Audio Attitude Exploring situational influence on attitude and behavior.

July 12, 2009

Bach to the Beach

Filed under: General — Tags: , , , , , , , — Brian @ 9:49 pm

The doggies brave the waves. Podsafe music by The Tsunami Experiment (find them on music.mevio.com).

Bach to the Beach from Brian Rendel on Vimeo.

July 2, 2009

Life’s a Beach

Filed under: Video — Tags: , , , , , , , — Brian @ 12:08 pm

Here’s a video I did with the few minutes of warmth we got so far this summer.  It features music by Monkeyshine.

June 30, 2009

America’s Drug Policy is America

Filed under: america,politics,situation — Tags: , , , , — Brian @ 7:01 pm

…according to an enlightening situational perspective by Ryan Grim on the phenomenon:

“…In reality, there’s no such thing as drug policy. As currently understood and implemented, drug policy attempts to isolate a phenomenon that can’t be taken in isolation. Economic policy is drug policy. Healthcare policy is drug policy. Foreign policy, too, is drug policy. When approached in isolation, drug policy almost always backfires, because it doesn’t take into account the powerful economic, social, and cultural forces that also determine how and why Americans get high…”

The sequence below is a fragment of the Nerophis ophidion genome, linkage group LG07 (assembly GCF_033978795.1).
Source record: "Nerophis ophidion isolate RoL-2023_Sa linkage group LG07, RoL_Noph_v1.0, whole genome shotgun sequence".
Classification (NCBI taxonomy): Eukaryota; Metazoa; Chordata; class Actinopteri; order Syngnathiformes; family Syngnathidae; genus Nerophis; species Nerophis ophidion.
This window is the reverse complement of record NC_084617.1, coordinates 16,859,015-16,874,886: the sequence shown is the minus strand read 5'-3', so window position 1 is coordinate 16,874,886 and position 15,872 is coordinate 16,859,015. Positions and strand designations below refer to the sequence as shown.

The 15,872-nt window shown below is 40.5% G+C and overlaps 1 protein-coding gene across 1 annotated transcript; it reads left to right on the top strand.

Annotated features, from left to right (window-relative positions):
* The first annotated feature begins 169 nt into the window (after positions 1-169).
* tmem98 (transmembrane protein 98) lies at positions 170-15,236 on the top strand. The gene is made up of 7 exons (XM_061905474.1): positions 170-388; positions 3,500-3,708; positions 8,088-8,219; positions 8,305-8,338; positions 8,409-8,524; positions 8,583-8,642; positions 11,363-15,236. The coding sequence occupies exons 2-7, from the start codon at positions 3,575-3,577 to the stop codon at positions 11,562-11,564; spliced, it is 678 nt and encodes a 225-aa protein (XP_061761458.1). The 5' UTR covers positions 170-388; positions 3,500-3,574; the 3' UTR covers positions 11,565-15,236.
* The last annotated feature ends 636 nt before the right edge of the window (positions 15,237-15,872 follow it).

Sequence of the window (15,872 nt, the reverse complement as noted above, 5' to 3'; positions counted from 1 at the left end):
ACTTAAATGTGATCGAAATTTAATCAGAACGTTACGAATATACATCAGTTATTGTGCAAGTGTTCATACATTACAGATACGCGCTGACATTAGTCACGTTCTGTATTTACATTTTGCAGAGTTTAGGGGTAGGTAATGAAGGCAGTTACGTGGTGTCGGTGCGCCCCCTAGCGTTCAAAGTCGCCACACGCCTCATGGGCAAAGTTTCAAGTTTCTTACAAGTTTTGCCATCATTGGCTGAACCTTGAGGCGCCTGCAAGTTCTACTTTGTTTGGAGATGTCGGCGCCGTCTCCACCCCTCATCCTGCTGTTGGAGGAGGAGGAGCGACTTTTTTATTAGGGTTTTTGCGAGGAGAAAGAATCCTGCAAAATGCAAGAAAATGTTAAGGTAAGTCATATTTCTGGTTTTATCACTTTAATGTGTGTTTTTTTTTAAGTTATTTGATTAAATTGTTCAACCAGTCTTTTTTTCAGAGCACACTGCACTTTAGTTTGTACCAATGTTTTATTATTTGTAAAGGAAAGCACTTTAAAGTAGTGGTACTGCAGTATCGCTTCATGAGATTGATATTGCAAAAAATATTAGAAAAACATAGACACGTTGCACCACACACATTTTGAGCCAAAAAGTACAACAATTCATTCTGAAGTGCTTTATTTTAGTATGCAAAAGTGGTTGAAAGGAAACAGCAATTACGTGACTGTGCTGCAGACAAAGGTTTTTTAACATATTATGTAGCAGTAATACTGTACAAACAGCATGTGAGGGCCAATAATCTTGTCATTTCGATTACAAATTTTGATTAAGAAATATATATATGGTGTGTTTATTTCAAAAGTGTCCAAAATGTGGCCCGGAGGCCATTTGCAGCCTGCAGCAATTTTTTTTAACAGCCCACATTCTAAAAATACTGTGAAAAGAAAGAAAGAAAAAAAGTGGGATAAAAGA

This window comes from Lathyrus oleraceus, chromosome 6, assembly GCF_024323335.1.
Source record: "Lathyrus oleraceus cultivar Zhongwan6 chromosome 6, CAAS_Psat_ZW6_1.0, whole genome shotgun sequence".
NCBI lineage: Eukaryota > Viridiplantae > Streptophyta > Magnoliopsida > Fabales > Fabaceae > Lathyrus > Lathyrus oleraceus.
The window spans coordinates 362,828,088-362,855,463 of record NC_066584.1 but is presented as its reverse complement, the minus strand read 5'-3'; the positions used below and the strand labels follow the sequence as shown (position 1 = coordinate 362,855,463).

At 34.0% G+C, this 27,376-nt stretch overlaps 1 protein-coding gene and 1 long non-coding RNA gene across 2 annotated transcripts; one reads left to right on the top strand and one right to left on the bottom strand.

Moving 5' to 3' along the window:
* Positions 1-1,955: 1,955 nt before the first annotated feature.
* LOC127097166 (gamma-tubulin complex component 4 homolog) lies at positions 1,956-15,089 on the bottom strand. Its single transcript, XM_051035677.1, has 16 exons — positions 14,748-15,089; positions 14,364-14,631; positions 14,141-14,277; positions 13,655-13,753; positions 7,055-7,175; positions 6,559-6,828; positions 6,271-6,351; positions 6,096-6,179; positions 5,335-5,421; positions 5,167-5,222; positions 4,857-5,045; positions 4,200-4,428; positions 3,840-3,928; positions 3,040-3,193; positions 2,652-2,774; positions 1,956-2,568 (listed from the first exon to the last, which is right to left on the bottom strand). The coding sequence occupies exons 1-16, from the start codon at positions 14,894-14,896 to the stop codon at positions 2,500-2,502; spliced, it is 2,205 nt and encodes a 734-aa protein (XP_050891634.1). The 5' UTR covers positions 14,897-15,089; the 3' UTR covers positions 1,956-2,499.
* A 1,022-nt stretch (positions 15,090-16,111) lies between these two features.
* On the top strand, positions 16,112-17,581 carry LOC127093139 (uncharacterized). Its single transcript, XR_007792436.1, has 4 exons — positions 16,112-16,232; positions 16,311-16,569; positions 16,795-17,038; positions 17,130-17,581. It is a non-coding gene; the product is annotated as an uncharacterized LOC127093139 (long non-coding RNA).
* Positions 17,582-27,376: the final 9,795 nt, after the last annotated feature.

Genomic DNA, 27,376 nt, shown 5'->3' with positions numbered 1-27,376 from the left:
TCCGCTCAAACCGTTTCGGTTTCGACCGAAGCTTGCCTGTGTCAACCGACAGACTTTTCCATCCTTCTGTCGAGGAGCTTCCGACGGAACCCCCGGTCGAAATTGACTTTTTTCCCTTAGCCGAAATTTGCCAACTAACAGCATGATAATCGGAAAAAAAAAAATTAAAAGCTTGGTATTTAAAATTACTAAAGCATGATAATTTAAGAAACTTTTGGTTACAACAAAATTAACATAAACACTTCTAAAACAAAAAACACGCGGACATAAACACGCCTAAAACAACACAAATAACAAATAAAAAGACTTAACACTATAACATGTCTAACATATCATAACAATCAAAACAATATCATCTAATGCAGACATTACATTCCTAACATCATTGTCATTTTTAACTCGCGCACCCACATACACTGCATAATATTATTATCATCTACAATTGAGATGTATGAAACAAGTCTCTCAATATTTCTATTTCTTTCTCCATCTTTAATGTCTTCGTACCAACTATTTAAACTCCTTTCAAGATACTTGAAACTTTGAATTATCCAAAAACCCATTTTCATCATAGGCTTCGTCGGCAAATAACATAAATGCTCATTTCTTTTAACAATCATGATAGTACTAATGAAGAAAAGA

Endless Parade

Endless Parade

June 20, 2009

Brian & Joe @ Pridefest Milwaukee 2009

Filed under: General — Tags: , , , , , , — Attitude @ 1:30 pm
Just my partner and me touring the grounds at Milwaukee Pridefest 2009.

April 15, 2009

Bad Attitudes at the Emergency Department

Filed under: General — Tags: , , , , , , — Brian @ 8:08 pm

Worthy of a look is this emergency physician’s perspective of the healthcare system. The rudeness and demanding he describes in his patients is probably real. However, I take exception to his analysis that the reason is “entitlement.”

People in our culture are trained to believe a test can detect any problem and a pill can fix it. The pharmaceutical industry makes certain that we get the message that pills, not prevention or caring for our health, is what normal people do when they do not feel good or get sick.